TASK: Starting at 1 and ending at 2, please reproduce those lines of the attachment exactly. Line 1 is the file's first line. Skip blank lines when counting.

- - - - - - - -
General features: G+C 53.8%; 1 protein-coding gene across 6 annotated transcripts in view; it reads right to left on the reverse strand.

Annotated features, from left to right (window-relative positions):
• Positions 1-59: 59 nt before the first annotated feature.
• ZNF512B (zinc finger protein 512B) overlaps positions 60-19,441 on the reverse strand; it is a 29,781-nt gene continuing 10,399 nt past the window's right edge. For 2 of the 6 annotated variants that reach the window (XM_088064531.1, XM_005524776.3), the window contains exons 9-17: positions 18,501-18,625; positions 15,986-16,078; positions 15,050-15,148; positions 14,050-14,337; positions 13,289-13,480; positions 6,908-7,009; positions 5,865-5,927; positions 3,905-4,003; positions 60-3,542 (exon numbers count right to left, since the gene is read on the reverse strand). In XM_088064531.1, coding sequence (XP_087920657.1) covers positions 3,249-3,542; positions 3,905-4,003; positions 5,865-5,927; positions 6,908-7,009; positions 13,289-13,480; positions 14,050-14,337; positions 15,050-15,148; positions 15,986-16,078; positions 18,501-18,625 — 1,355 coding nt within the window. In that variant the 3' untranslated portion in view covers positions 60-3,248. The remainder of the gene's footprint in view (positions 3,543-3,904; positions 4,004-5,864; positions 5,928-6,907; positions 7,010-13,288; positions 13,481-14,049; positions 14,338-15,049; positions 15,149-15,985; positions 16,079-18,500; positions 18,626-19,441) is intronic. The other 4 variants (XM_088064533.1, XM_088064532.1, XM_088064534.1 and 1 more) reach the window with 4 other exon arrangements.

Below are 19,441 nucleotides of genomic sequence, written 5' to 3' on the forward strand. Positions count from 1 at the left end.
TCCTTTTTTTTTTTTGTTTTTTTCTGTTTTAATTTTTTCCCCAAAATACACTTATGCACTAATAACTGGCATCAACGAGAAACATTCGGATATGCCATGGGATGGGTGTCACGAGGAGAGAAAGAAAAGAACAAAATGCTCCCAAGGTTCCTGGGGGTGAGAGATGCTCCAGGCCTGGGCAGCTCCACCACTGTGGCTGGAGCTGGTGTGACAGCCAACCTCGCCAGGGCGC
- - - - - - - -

General features: G+C 53.8%; 1 protein-coding gene across 6 annotated transcripts in view; it reads right to left on the reverse strand.

Annotated features, from left to right (window-relative positions):